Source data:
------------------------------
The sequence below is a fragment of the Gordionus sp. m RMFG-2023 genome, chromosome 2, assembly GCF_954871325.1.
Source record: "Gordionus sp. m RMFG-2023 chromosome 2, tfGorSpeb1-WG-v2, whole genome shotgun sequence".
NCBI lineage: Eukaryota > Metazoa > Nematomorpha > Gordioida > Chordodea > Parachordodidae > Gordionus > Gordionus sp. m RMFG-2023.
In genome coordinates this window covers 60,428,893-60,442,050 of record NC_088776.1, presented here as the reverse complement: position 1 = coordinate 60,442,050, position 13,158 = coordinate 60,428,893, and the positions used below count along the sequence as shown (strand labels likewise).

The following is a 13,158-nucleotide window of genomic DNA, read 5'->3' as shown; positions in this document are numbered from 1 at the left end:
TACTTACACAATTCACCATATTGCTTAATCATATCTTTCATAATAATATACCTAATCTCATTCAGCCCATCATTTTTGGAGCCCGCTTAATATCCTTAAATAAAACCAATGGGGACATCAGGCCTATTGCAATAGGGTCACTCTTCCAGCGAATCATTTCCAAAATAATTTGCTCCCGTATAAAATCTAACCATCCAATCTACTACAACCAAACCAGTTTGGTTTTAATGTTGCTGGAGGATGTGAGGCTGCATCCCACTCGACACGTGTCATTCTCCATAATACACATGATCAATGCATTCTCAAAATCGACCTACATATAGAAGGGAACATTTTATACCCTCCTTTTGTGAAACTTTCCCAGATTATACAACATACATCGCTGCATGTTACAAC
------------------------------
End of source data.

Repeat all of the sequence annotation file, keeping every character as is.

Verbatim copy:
The sequence below is a fragment of the Gordionus sp. m RMFG-2023 genome, chromosome 2, assembly GCF_954871325.1.
Source record: "Gordionus sp. m RMFG-2023 chromosome 2, tfGorSpeb1-WG-v2, whole genome shotgun sequence".
NCBI lineage: Eukaryota > Metazoa > Nematomorpha > Gordioida > Chordodea > Parachordodidae > Gordionus > Gordionus sp. m RMFG-2023.
In genome coordinates this window covers 60,428,893-60,442,050 of record NC_088776.1, presented here as the reverse complement: position 1 = coordinate 60,442,050, position 13,158 = coordinate 60,428,893, and the positions used below count along the sequence as shown (strand labels likewise).

The following is a 13,158-nucleotide window of genomic DNA, read 5'->3' as shown; positions in this document are numbered from 1 at the left end:
TACTTACACAATTCACCATATTGCTTAATCATATCTTTCATAATAATATACCTAATCTCATTCAGCCCATCATTTTTGGAGCCCGCTTAATATCCTTAAATAAAACCAATGGGGACATCAGGCCTATTGCAATAGGGTCACTCTTCCAGCGAATCATTTCCAAAATAATTTGCTCCCGTATAAAATCTAACCATCCAATCTACTACAACCAAACCAGTTTGGTTTTAATGTTGCTGGAGGATGTGAGGCTGCATCCCACTCGACACGTGTCATTCTCCATAATACACATGATCAATGCATTCTCAAAATCGACCTACATATAGAAGGGAACATTTTATACCCTCCTTTTGTGAAACTTTCCCAGATTATACAACATACATCGCTGCATGTTACAAC